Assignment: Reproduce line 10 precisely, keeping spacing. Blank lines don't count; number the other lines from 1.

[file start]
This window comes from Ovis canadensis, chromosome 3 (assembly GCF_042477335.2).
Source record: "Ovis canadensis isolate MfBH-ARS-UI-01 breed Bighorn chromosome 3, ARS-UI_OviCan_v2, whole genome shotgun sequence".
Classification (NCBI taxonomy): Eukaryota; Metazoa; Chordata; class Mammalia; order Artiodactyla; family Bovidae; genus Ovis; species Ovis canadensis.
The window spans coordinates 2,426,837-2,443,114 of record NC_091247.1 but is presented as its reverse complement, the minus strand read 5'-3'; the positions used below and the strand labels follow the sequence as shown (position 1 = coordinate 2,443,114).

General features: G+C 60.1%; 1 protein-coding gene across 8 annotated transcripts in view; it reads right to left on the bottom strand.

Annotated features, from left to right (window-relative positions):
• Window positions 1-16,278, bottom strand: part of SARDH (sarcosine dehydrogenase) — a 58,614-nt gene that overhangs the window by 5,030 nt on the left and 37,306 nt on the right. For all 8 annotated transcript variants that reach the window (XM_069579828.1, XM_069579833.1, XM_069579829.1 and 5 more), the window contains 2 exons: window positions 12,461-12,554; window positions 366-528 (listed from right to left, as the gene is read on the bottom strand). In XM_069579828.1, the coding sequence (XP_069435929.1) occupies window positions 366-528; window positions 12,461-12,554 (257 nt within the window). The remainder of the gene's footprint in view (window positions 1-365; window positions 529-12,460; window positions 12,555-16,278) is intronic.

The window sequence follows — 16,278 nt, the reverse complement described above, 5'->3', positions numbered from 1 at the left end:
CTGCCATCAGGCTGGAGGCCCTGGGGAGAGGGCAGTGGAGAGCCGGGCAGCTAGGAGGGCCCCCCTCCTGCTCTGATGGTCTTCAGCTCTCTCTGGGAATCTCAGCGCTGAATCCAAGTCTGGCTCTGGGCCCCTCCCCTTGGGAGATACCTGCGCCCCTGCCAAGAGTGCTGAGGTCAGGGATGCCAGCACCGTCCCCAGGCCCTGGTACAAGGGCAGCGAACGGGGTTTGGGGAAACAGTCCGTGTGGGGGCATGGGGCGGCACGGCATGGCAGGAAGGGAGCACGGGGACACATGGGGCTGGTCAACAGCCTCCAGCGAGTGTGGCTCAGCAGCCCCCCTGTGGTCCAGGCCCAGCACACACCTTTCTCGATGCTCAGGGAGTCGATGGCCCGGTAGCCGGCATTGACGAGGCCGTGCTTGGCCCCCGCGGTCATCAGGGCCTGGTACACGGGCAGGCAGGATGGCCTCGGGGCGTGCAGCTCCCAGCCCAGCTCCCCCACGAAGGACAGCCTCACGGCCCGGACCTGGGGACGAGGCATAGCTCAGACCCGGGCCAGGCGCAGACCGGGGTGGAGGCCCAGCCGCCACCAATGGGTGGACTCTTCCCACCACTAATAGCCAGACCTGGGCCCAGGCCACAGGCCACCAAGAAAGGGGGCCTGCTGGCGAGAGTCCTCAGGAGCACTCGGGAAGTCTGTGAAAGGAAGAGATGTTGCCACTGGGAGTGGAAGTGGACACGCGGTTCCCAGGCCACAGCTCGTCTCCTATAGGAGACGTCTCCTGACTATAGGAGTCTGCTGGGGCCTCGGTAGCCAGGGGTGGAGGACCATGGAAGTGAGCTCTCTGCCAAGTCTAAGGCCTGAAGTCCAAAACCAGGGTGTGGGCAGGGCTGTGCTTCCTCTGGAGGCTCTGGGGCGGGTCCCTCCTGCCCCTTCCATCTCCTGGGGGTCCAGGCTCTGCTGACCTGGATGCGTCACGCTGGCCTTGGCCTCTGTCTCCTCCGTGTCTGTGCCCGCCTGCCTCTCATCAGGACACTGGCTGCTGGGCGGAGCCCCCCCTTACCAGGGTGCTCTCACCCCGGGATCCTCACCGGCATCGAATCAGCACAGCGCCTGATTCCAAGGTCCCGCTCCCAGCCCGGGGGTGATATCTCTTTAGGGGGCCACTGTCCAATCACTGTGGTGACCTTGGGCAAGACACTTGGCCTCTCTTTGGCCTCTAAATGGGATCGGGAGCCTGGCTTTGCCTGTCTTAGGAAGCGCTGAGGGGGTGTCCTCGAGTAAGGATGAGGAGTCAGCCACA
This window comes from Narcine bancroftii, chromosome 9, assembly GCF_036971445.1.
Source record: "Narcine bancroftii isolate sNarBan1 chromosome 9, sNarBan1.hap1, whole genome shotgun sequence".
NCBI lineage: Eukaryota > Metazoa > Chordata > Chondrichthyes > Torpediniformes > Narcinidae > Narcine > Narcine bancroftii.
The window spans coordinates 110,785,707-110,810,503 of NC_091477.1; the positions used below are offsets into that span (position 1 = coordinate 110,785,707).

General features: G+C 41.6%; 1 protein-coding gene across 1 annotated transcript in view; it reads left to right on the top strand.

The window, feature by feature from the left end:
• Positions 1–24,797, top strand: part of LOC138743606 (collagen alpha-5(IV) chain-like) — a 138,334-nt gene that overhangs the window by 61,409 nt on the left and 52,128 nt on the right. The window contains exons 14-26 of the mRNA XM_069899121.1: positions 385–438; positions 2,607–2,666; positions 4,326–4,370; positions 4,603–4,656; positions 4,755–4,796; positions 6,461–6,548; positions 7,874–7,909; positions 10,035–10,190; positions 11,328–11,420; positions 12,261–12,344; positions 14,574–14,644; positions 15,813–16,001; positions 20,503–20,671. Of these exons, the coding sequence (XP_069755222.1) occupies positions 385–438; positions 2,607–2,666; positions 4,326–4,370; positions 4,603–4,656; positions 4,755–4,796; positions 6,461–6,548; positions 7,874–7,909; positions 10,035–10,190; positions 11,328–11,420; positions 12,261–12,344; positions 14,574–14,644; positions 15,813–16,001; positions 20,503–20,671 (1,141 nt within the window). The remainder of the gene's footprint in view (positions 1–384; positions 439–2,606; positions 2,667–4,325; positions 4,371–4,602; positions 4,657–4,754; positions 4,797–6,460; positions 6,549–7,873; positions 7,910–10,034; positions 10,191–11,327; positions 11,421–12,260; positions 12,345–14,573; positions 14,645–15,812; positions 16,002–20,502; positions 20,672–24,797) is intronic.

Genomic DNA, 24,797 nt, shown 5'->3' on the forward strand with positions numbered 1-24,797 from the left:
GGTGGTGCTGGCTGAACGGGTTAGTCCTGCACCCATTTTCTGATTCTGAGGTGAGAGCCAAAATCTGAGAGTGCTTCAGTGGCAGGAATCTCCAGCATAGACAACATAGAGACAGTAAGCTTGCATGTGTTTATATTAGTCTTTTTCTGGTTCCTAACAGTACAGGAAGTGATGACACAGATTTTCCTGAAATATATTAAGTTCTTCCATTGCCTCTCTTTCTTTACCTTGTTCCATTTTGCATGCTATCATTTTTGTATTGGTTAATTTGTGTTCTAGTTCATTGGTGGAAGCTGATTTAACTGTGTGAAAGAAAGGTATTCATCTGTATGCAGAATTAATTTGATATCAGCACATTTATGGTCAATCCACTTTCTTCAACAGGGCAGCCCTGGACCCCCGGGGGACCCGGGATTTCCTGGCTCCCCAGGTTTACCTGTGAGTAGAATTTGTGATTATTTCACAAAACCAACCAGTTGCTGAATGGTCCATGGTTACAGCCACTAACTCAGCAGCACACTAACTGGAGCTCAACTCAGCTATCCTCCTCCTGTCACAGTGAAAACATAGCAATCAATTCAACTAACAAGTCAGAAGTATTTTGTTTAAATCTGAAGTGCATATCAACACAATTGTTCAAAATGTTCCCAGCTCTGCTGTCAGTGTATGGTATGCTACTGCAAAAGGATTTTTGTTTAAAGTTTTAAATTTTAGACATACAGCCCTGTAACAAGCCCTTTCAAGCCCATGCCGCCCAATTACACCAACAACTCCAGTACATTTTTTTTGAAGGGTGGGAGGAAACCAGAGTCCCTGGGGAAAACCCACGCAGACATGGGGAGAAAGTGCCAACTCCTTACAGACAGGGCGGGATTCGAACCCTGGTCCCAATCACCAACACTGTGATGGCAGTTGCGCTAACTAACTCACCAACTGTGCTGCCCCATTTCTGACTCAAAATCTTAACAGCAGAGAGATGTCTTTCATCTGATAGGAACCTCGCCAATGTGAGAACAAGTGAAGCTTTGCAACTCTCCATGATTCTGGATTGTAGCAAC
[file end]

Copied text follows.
This window comes from Narcine bancroftii, chromosome 9, assembly GCF_036971445.1.